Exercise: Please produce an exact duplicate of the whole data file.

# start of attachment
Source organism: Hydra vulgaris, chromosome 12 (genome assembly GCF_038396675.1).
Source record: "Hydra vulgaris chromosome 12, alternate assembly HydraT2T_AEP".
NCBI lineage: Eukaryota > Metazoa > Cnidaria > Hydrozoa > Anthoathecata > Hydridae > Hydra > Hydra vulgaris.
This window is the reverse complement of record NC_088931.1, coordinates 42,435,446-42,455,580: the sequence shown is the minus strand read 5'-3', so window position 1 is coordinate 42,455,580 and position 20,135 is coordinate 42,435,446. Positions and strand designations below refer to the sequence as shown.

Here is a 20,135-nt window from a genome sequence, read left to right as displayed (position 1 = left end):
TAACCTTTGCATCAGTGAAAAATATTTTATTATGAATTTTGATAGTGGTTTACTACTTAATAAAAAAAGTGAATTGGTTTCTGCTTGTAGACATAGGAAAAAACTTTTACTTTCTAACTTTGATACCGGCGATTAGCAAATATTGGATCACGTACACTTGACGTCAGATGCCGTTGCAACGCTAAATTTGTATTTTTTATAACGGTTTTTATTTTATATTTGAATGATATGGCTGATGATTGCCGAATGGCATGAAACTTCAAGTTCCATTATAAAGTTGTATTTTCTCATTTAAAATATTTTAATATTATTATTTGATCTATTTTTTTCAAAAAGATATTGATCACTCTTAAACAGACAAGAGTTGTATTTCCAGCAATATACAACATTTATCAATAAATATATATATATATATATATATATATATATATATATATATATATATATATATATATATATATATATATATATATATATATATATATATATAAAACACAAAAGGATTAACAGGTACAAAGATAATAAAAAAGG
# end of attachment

Source organism: Hydra vulgaris, chromosome 12 (genome assembly GCF_038396675.1).
Source record: "Hydra vulgaris chromosome 12, alternate assembly HydraT2T_AEP".
NCBI lineage: Eukaryota > Metazoa > Cnidaria > Hydrozoa > Anthoathecata > Hydridae > Hydra > Hydra vulgaris.
This window is the reverse complement of record NC_088931.1, coordinates 42,435,446-42,455,580: the sequence shown is the minus strand read 5'-3', so window position 1 is coordinate 42,455,580 and position 20,135 is coordinate 42,435,446. Positions and strand designations below refer to the sequence as shown.

Here is a 20,135-nt window from a genome sequence, read left to right as displayed (position 1 = left end):
TAACCTTTGCATCAGTGAAAAATATTTTATTATGAATTTTGATAGTGGTTTACTACTTAATAAAAAAAGTGAATTGGTTTCTGCTTGTAGACATAGGAAAAAACTTTTACTTTCTAACTTTGATACCGGCGATTAGCAAATATTGGATCACGTACACTTGACGTCAGATGCCGTTGCAACGCTAAATTTGTATTTTTTATAACGGTTTTTATTTTATATTTGAATGATATGGCTGATGATTGCCGAATGGCATGAAACTTCAAGTTCCATTATAAAGTTGTATTTTCTCATTTAAAATATTTTAATATTATTATTTGATCTATTTTTTTCAAAAAGATATTGATCACTCTTAAACAGACAAGAGTTGTATTTCCAGCAATATACAACATTTATCAATAAATATATATATATATATATATATATATATATATATATATATATATATATATATATATATATATATATATATATATATATATATATATATATAAAACACAAAAGGATTAACAGGTACAAAGATAATAAAAAAGG